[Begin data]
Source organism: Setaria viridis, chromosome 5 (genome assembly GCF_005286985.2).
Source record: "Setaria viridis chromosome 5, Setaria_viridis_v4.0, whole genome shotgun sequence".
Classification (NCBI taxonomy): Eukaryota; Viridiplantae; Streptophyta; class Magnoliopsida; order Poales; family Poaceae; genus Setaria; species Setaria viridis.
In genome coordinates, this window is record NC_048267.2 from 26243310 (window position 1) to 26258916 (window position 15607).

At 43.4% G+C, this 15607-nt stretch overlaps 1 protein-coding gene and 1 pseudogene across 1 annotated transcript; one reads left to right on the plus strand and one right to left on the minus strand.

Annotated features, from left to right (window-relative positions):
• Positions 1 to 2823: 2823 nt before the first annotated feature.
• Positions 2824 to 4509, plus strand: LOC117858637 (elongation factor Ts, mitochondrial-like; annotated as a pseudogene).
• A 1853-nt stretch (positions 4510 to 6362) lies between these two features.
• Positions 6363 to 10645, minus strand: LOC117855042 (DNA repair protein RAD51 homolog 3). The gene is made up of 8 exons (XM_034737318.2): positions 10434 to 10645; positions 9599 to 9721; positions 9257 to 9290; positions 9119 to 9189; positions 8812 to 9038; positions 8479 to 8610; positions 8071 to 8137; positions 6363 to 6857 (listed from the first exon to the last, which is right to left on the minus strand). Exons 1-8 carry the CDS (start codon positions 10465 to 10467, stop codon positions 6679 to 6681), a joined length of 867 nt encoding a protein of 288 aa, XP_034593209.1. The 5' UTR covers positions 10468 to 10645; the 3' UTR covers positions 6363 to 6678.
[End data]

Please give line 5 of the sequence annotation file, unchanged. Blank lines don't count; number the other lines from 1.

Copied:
At 43.4% G+C, this 15607-nt stretch overlaps 1 protein-coding gene and 1 pseudogene across 1 annotated transcript; one reads left to right on the plus strand and one right to left on the minus strand.